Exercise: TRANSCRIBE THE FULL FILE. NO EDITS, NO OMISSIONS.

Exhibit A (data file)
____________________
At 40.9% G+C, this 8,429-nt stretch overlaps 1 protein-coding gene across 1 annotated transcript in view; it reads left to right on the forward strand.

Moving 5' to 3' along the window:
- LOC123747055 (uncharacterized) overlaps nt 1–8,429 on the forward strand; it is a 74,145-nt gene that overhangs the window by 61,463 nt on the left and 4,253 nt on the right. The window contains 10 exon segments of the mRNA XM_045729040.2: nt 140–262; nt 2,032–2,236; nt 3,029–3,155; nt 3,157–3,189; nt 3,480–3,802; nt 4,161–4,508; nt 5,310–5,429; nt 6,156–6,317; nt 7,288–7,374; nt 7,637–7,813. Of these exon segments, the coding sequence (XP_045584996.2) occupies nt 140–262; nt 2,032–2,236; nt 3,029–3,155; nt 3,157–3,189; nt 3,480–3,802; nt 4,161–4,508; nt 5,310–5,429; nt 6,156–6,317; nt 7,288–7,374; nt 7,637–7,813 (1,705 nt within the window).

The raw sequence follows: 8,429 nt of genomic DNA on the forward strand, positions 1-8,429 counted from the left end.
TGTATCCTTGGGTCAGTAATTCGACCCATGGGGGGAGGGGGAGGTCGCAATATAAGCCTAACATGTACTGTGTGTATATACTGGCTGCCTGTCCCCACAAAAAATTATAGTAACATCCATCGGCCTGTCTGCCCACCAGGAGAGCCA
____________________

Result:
At 40.9% G+C, this 8,429-nt stretch overlaps 1 protein-coding gene across 1 annotated transcript in view; it reads left to right on the forward strand.

Moving 5' to 3' along the window:
- LOC123747055 (uncharacterized) overlaps nt 1–8,429 on the forward strand; it is a 74,145-nt gene that overhangs the window by 61,463 nt on the left and 4,253 nt on the right. The window contains 10 exon segments of the mRNA XM_045729040.2: nt 140–262; nt 2,032–2,236; nt 3,029–3,155; nt 3,157–3,189; nt 3,480–3,802; nt 4,161–4,508; nt 5,310–5,429; nt 6,156–6,317; nt 7,288–7,374; nt 7,637–7,813. Of these exon segments, the coding sequence (XP_045584996.2) occupies nt 140–262; nt 2,032–2,236; nt 3,029–3,155; nt 3,157–3,189; nt 3,480–3,802; nt 4,161–4,508; nt 5,310–5,429; nt 6,156–6,317; nt 7,288–7,374; nt 7,637–7,813 (1,705 nt within the window).

The raw sequence follows: 8,429 nt of genomic DNA on the forward strand, positions 1-8,429 counted from the left end.
TGTATCCTTGGGTCAGTAATTCGACCCATGGGGGGAGGGGGAGGTCGCAATATAAGCCTAACATGTACTGTGTGTATATACTGGCTGCCTGTCCCCACAAAAAATTATAGTAACATCCATCGGCCTGTCTGCCCACCAGGAGAGCCA